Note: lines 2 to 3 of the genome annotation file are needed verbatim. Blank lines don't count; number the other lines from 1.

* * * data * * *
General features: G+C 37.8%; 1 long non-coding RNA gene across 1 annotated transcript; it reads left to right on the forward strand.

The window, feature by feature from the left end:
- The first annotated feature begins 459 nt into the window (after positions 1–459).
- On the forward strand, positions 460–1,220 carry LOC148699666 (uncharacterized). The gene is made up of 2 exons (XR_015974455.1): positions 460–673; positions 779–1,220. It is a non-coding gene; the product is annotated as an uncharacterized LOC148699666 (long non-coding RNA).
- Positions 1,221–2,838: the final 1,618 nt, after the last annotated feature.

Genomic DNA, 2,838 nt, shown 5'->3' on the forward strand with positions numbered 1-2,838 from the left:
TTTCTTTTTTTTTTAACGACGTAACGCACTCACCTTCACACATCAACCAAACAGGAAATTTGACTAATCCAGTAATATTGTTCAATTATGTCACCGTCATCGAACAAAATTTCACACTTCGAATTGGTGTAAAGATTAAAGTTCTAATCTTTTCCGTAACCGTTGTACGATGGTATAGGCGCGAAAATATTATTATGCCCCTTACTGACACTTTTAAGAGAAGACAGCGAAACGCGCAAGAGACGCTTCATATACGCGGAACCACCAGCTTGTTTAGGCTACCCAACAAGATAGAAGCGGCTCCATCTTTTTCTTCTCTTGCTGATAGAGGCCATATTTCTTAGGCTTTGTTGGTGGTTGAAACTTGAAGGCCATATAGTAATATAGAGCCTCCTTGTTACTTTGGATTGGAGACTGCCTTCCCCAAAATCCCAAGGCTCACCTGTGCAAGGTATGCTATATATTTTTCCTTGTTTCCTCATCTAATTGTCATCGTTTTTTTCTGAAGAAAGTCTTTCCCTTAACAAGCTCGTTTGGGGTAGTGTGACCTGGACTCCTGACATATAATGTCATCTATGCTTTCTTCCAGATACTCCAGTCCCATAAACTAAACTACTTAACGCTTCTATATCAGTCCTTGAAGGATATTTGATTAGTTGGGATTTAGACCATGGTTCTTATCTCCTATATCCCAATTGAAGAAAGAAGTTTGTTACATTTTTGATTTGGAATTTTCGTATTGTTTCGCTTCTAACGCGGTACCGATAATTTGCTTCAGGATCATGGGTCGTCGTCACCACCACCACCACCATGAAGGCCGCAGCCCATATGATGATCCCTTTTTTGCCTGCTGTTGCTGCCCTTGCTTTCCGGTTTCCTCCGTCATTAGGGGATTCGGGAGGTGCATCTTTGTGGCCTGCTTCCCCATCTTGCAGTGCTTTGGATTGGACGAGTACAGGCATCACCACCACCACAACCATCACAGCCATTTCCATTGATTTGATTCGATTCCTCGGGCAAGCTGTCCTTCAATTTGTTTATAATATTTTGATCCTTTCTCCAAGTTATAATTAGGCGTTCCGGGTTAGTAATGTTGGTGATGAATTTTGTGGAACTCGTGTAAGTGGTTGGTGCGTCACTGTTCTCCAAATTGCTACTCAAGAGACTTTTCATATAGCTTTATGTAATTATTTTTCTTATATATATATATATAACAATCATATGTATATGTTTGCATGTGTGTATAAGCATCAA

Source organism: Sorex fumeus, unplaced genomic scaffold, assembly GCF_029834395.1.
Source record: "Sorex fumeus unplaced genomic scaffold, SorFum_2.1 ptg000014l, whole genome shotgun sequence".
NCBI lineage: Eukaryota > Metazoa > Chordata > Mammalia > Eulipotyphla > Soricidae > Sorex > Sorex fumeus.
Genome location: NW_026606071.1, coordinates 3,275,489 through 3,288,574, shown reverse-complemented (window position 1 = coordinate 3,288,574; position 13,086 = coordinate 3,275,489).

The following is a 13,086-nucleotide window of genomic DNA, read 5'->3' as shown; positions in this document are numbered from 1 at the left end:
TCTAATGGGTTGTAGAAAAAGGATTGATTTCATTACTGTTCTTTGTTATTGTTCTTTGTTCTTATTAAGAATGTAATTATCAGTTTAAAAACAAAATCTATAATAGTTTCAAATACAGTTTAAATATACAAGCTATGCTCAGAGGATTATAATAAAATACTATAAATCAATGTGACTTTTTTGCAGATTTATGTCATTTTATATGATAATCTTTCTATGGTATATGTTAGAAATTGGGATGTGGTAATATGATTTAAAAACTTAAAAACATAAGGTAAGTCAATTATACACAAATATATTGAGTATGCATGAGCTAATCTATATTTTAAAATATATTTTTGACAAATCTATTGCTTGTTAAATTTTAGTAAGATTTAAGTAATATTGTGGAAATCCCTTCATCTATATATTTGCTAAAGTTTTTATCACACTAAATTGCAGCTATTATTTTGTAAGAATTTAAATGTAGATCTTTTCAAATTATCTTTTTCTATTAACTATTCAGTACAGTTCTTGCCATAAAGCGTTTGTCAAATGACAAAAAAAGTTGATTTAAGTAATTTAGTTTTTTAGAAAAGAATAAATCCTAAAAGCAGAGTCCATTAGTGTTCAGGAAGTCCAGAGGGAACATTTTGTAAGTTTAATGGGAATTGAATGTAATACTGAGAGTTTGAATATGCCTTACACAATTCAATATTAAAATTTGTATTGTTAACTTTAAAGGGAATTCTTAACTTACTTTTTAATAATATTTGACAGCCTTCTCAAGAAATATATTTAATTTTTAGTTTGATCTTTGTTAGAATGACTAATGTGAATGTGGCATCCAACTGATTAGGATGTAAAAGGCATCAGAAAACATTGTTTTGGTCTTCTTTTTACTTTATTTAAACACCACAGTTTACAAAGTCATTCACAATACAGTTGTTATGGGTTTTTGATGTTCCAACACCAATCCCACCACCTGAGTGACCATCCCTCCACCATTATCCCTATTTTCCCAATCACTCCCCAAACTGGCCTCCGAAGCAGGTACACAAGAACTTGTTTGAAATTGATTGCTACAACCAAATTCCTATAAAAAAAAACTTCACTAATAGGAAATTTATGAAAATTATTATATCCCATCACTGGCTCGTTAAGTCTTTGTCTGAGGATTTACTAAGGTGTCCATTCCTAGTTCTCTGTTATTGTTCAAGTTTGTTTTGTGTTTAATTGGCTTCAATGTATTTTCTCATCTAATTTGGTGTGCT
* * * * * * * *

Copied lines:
The window, feature by feature from the left end:
- The first annotated feature begins 459 nt into the window (after positions 1–459).